Drawing you in with the immediacy of her tantalizing wit, Zadie Smith sets herself apart as a defining voice of contemporary literature. Her internationally acclaimed novel boldly and humorously bridges three London families across a cultural and generational divide.
©2000 Zadie Smith; (P)2001 Recorded Books
"The scrambled, heterogeneous sprawl of mixed-race and immigrant family life in gritty London nearly overflows the bounds of this stunning, polymathic debut novel." (Publishers Weekly)
A good read, a fantastic reader, but all the absurd coincidences and implausible plot turns ruined it for me in the end.
This book was well written, with some very funny moments, and it was beautifully performed; I loved Jenny Sterlin's accents, but after enduring 13 rambling chapters I had to quite, it was just too boring, with no apparent plot line. I just couldn't stop thinking about how much time I was wasting, and the next book on my reading list.
The characters are all great, well developed, interesting. The overall structure of the story is also great though it becomes a little contrived by the end. It's very engaging throughout, and the great performance enhances that.
White Teeth was published in 2000, and that mundane note becomes pretty damn important when you read the book, which touches on the immigrant experience and how that might lead to dabbling in.... well, terrorism.
That's decidedly not what this book is about -- it's about people and families and identity and the like -- but it's a connective tissue all readers in 2016 certainly will feel. Sure, that's about Smith's perhaps unintentional prescience, but it's also about how societal issues can heat from tepid to a roiling boil.
Fact is, I read this book when it came out, hotly hyped, and didn't particularly enjoy it. My explanation was pretty typical "I didn't like any of the characters." Yet reading it 16 or so years later, as I have a wife and family now, it connected with me much more deeply. Further, Jenny Sterlin's narration is nothing short of exceptional. I'd venture the idea that in a book where there is such a diversity of accents, you almost need the Audible experience to properly digest this sprawling, multi-voiced story.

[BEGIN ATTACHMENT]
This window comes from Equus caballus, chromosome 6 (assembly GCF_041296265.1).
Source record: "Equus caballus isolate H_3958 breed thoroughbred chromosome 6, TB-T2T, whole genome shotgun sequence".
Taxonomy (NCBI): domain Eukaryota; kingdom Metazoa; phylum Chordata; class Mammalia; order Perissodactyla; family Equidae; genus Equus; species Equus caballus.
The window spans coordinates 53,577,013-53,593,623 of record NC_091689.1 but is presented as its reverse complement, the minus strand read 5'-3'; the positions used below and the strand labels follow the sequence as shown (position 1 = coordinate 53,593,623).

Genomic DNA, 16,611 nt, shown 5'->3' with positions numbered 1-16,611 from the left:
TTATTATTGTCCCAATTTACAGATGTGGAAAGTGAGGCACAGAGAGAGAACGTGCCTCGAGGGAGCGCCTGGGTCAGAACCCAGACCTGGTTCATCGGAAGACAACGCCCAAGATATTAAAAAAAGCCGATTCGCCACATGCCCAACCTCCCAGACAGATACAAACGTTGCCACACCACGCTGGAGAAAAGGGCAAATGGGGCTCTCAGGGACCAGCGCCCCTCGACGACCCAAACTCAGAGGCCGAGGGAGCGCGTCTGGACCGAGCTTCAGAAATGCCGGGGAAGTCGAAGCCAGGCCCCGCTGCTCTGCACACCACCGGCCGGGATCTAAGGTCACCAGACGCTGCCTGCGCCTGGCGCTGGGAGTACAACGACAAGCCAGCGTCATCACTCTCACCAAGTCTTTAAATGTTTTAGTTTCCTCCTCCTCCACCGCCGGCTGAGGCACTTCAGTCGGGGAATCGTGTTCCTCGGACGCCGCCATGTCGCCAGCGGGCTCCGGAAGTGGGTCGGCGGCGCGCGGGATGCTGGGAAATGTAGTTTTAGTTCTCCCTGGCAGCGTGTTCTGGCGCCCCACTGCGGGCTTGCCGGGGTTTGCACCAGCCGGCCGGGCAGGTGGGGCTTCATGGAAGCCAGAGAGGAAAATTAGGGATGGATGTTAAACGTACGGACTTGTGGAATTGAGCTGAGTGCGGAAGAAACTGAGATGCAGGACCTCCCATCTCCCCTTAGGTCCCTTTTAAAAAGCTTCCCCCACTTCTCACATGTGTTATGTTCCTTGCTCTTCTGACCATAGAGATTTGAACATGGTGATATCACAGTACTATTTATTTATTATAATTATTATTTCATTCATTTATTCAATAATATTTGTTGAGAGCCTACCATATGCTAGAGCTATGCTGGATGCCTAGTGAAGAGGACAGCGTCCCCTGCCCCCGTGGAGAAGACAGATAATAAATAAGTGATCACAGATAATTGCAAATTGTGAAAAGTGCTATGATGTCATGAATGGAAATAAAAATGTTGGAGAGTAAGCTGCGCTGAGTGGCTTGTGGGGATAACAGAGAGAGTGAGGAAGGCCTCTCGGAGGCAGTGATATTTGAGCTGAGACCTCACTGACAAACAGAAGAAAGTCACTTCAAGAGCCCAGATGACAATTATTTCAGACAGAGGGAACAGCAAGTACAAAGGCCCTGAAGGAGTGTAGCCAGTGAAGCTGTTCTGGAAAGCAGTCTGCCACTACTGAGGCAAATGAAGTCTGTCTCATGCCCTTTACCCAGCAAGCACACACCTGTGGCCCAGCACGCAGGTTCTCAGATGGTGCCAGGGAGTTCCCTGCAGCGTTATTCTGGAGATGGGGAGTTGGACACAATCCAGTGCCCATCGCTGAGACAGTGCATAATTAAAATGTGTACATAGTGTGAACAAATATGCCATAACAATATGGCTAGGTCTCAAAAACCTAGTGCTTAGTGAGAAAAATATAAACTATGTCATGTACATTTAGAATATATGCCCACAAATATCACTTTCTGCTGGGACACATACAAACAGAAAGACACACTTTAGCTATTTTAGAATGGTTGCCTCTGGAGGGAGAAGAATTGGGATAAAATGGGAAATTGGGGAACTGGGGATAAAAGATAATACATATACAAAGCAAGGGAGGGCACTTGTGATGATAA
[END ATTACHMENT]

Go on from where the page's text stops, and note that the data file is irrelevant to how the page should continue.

And I gotta say I had no recollection about how freaking funny this book is. There are parts that are comic genius that blew past me during my first, exasperated reading that Sterlin captures perfectly.
So that's might ultimate judgment here: If you haven't read this book, you should listen to it. And if you've read it, you probably should give it a run on Audible because the experience will deepen and expand upon your recollection of your previous reading.
Absolutely could not keep my interest. I kept listening, hoping it would get better, then I realized life is too short for bad books.
The book is great but there is an error in the audio/chapter breaks that has them come at the wrong time making the actual chapter breaks come in the middle of the digital chapters and sentences crammed on top of one another when the digital chapter switches over mid actual chapter.
This book is incredible. The memories pile up as you follow the characters through their lives in a way I've never experienced before. The performance contributed effectively without being distracting. Magnificent.
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